But for all their efforts, the big console makers are mostly trying to strap jetpacks and monocles onto the same old pigs. A big part of extending the life of this technological console generation is trying to add wrinkles to long established gameplay concepts. Nintendo has been doing it since the move to 3D with the Nintendo 64 and they’re still tossing out old Super Nintendo franchises with different interfaces and tweaks every year. Sony and Microsoft have wised up and offered the same because for the most part, it’s working. But how long can it last? When every platform has Modern Warfare 6, Uncharted 4 and Gears of War 5, will some new waggle and some 3D really keep the same old gameplay fresh enough?

This push into peripherals that break paradigms and shake up the competition is starting to look like the last stand of an industry that doesn’t quite know how to deal with what’s coming. Free to play, social and mobile games are coming into their primacy, and they’re doing fine with touch screens, mice and gamepads. Their gameplay designs are rapidly catching up with AAA, $60 games. How much are console makers willing to contort themselves to stay on top of the heap and still charge their premiums? Why am I suddenly envisioning Power Gloves and Super Scopes?

When the dust settles, what's really going to separate the wheat from the chaff is whoever can successfully marry their exclusive, custom interfaces with hardcore, AAA games. We're going to hit a wall eventually where fatigue for the current game design standards will outweigh any novelties console makers can throw into the mix. The first device that changes $60 games for the better and pushes new thinking in design will be the real champ of the coming years. Given what we've seen at E3 this year, I don't think anyone has the answer yet.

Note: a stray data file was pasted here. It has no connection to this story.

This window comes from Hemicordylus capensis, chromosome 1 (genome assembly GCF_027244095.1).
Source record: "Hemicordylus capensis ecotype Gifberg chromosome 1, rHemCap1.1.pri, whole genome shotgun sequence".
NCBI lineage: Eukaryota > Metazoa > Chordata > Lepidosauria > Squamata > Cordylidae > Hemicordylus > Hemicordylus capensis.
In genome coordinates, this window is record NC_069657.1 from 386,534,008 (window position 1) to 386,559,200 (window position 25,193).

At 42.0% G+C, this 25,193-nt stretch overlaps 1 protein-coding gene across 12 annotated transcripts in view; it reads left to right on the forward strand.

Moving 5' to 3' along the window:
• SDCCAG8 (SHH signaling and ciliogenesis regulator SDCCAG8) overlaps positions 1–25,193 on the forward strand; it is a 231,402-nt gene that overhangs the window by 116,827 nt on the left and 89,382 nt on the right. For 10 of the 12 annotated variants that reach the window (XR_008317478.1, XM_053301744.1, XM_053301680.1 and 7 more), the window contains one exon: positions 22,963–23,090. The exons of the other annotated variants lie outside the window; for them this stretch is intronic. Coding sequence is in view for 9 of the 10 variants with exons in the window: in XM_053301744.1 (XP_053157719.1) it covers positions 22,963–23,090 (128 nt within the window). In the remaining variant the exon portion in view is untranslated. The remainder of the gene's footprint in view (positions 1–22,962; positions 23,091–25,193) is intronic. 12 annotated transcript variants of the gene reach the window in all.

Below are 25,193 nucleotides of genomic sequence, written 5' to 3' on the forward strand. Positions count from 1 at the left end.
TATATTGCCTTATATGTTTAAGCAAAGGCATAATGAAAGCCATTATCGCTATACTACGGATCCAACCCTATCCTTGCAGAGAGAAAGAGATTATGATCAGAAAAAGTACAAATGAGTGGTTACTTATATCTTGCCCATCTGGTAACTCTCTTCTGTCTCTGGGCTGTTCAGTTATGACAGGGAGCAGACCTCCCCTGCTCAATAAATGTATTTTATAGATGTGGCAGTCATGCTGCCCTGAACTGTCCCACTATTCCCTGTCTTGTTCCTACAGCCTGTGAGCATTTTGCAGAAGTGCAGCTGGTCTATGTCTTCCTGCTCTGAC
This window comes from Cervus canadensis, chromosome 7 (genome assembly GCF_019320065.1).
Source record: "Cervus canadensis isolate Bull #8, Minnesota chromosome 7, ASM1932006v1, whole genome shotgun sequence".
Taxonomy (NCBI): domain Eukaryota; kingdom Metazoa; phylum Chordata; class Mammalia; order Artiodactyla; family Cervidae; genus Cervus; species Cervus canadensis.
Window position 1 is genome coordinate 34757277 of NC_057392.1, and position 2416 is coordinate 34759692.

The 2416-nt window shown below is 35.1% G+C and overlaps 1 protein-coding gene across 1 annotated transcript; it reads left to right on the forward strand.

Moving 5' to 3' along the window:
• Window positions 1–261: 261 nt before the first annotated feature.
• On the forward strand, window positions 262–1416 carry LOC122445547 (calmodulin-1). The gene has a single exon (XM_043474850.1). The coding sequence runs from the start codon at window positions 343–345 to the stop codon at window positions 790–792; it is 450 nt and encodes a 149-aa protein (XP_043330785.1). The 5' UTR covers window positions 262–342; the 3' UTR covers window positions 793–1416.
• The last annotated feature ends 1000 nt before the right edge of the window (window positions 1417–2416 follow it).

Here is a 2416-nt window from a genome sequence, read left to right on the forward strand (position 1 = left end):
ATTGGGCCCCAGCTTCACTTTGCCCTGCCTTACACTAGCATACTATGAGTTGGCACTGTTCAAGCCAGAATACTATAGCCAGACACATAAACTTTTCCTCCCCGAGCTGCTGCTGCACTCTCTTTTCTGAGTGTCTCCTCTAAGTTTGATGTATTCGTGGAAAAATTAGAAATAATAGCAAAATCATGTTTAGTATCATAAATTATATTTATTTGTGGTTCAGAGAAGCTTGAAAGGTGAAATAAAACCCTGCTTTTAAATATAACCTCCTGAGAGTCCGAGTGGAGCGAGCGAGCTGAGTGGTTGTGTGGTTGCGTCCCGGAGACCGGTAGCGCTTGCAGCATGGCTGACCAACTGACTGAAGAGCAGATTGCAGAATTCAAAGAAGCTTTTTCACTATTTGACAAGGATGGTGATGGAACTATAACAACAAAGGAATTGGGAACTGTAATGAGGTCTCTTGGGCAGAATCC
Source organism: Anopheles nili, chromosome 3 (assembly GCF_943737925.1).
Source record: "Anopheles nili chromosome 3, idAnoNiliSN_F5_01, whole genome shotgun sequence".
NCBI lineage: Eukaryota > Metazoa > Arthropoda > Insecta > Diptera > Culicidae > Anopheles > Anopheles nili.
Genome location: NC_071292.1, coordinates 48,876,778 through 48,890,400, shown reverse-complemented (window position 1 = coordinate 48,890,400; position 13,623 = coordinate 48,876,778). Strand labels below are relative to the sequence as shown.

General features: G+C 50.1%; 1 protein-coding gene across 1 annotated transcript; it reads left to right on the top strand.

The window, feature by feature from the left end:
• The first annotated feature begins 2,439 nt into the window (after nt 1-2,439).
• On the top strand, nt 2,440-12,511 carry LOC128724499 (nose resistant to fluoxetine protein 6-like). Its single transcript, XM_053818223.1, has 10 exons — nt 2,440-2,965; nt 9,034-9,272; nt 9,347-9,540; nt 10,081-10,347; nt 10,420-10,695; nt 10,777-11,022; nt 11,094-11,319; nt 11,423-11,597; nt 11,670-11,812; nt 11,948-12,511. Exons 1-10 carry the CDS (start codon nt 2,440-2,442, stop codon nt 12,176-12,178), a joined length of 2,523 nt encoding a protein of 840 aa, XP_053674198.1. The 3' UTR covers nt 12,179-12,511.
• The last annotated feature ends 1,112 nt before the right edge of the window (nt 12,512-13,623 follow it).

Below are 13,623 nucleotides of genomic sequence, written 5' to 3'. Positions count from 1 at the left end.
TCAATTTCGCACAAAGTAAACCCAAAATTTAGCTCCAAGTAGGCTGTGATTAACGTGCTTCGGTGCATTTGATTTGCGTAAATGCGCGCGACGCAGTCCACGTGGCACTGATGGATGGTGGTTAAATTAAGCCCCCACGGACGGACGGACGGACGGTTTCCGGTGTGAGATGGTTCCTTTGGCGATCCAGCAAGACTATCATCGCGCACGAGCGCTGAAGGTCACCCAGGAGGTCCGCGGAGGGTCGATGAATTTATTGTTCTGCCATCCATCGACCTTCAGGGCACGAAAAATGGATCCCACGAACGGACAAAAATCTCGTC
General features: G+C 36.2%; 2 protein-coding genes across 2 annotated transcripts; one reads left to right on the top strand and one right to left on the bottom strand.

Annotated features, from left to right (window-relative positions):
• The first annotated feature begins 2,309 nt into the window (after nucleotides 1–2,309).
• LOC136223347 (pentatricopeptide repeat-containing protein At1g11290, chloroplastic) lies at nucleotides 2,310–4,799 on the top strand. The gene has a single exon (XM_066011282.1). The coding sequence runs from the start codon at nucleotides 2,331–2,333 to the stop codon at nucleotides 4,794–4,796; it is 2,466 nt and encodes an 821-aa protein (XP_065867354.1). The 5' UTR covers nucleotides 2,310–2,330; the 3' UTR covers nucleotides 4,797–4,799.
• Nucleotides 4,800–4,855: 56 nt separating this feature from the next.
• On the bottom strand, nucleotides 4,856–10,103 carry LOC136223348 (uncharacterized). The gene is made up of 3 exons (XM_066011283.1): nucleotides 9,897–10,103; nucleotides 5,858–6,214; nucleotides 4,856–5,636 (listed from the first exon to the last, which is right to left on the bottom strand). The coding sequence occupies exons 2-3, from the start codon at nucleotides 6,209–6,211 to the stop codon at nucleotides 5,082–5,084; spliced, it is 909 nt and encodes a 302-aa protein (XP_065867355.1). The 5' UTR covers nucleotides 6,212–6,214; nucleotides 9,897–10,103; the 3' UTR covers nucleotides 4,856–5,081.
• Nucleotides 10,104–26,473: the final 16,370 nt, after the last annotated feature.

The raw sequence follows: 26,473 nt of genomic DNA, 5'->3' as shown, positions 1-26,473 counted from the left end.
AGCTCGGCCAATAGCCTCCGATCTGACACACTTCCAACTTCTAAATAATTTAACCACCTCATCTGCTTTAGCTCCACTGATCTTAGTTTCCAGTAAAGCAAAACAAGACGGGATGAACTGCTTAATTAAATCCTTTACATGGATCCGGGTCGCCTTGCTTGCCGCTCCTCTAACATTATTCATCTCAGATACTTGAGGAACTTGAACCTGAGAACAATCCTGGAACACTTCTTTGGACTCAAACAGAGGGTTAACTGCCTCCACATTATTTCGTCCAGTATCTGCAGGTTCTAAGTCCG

- Shawn Andrich

Comments

TheGameguru wrote:

The problem is that even these companies are starting to realize how meaningless as well as difficult tech specs are to the consumer. Consumers could grasp 16-bit and 32-bit. It was a single data point. In today's modern console of custom multiple-core processors and custom designed GPU's with pixel fill rates and vertex shaders it's all mumbo jumbo nonsense.

When Sony tried to convince the populous that the PS3 was vastly superior to the Xbox 360 they fell solidly on their ass and even after about a year of trying most hardcore Sony fanbois gave up. It's just so much more complicated these days to win a spec war that it's hardly worth the effort when you can't neatly wrap it up into a single data point

Disagree on a couple of main points here. Tech specs do matter, and they matter a lot. It's true that for the vast majority of the customer base, tech specs are meaningless. But, for a small chunk of the really hard-core, they're meaningful and critically important. And the people in this small group are key opinion leaders who advise their friends, post online, get excited, and drive sales.

Also, among the general public today, there is still a general impression that the PS3 is vastly more powerful than any of the other consoles. Sony did a good job with their marketing on this point. Their tech specs enabled them to plausibly argue this issue, even though the architecture as a whole ended up being inefficient and cumbersome.

RolandofGilead wrote:
TheHipGamer wrote:
RolandofGilead wrote:

You seem to be more hipster than hip.
I couldn't figure out why until I reread this part.

TheHipGamer wrote:

waving a pretend plastic gun around my living room is a gimmick.

It wasn't when you were eight.

I guess? I played Duck Hunt. It was fun, but it wasn't as fun as the games I really liked on the NES: things like River City Ransom, Zelda, and Metal Gear. If finding that the same mechanic I discarded back when the Super Scope came out and I thought it was kinda lame makes me a hipster, hey, whatever.

I have got to look up this Super Scope everybody keeps talking about.

Anyway, I wasn't talking about Duck Hunt. When I was a kid, one of my favorite toys was a black plastic bat.
When you held it by the grip, it became a sword.
When you held it in the middle, it became a magic staff.
When you held it like a rifle, it became a rifle.
When you held it like a missile launcher, it became a missile launcher.